02/08/2007 1:00AM

New Gulfstream geared more to slots than racing


HALLANDALE, Fla. – When Broward County voters approved the legalization of slot machines, Gulfstream Park was blessed. The devices, which went into operation in November, make Gulfstream the most important U.S. racetrack among those that have become “racinos.”

Revenue from slot machines has transformed moribund tracks such as Delaware Park and Charles Town in West Virginia into thriving enterprises. Meantime, tracks in states that have spurned slots – such as Laurel and Pimlico in Maryland – are continuing a slide to minor league status or oblivion. With the infusion of slot money, Gulfstream will be able to boost its purses and offer an improved racing product, a prospect that elates owners and trainers and ought to cheer fans. Yet whenever I walk through the track that used to be my favorite in the world, I wonder if horse racing has made a deal with the devil.

Like almost everyone who loved this place, I was appalled when Magna Entertainment Corp. razed the beautiful old Gulfstream and replaced it last year with a $181 million facility that is the most dysfunctional racetrack in America. I wrote a column blaming everything on Magna’s idiosyncratic chairman, Frank Stronach, and some bizarre ideas: eliminating all box seats, saddling horses in a claustrophobic tunnel instead of an open-air paddock, etc.

But with the racino in operation and the slot machines humming, I now can perceive that there was some method behind the madness. Much of the design of the racetrack was subordinated to the interests of the casino, or else designed with a casino sensibility.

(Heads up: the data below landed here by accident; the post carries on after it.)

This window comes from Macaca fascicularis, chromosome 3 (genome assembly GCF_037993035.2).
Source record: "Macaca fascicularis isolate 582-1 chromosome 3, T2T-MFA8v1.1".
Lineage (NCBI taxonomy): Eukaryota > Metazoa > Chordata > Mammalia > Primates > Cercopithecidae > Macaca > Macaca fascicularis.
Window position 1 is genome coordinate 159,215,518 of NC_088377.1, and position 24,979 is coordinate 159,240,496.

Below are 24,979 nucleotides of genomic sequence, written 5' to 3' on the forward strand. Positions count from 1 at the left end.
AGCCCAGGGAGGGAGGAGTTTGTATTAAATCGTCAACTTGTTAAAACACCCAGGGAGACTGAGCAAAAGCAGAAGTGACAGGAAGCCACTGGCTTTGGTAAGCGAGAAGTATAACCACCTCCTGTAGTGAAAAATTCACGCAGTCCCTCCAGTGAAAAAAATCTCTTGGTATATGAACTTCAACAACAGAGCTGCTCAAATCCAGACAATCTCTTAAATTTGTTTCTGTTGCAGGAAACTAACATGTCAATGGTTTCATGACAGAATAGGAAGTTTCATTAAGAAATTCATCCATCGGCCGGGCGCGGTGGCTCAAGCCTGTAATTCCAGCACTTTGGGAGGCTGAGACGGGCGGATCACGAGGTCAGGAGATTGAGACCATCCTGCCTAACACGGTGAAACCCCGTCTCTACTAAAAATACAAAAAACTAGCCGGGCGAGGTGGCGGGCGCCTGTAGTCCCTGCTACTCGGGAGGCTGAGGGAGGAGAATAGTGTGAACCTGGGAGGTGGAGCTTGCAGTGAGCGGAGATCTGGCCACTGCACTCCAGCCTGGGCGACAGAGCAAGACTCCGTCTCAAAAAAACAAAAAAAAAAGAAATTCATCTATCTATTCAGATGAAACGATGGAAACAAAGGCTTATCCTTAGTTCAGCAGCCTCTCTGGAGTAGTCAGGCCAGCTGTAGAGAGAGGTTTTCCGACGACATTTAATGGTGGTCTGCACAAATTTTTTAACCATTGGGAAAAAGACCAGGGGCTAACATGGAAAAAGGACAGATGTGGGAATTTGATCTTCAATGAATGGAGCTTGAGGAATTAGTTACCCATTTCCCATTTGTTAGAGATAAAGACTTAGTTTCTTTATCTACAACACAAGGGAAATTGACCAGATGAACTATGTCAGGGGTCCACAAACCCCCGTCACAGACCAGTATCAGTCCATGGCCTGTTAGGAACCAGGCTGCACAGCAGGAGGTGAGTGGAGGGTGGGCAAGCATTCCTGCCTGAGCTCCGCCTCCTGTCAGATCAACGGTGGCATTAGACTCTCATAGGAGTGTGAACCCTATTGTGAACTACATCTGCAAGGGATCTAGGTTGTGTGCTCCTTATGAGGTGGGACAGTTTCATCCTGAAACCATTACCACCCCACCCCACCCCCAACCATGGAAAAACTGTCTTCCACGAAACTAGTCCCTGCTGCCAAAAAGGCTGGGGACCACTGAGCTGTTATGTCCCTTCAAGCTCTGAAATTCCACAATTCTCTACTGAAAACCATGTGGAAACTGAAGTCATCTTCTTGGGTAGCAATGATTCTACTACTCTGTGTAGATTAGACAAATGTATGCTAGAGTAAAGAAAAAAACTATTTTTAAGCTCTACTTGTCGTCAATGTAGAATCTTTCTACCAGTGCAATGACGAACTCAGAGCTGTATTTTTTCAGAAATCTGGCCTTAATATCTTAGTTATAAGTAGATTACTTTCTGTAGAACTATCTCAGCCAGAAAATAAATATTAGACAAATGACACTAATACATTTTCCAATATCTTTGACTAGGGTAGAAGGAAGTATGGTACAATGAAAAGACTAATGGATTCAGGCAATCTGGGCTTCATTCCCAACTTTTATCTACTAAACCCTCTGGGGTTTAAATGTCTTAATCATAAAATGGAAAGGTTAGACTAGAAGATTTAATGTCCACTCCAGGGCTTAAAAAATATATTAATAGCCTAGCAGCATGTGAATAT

Take the dining room, for example. Almost every racetrack dining room is tiered so all of the patrons can see the live races. In the age of simulcasting, most tracks put a television monitor on every table so that each customer can watch whatever races he or she wants.

When Stronach abolished box seats, he intended for many of his racing customers to sit in the Ten Palms dining room. But most tables don’t have a view of the live races and many don’t have a TV. The dining room seems designed to serve slot players more than racing fans. Since the casino went into operation, Ten Palms replaced a good and reasonably priced menu with an unexceptional buffet ($29.95 per person on weekends), apparently because there is something in the makeup of slot players that causes them to love all-you-can-eat buffets.

Or, for another example, take the fountain in the walking ring. At the old Gulfstream, the hub of the track’s social life could be found in the center of the walking ring, where owners and trainers gathered before each race. Now much of this space is occupied by a fountain. Why? At night, the fountain is illuminated by colored lights to make a dramatic sight for late-evening customers coming to play the slots.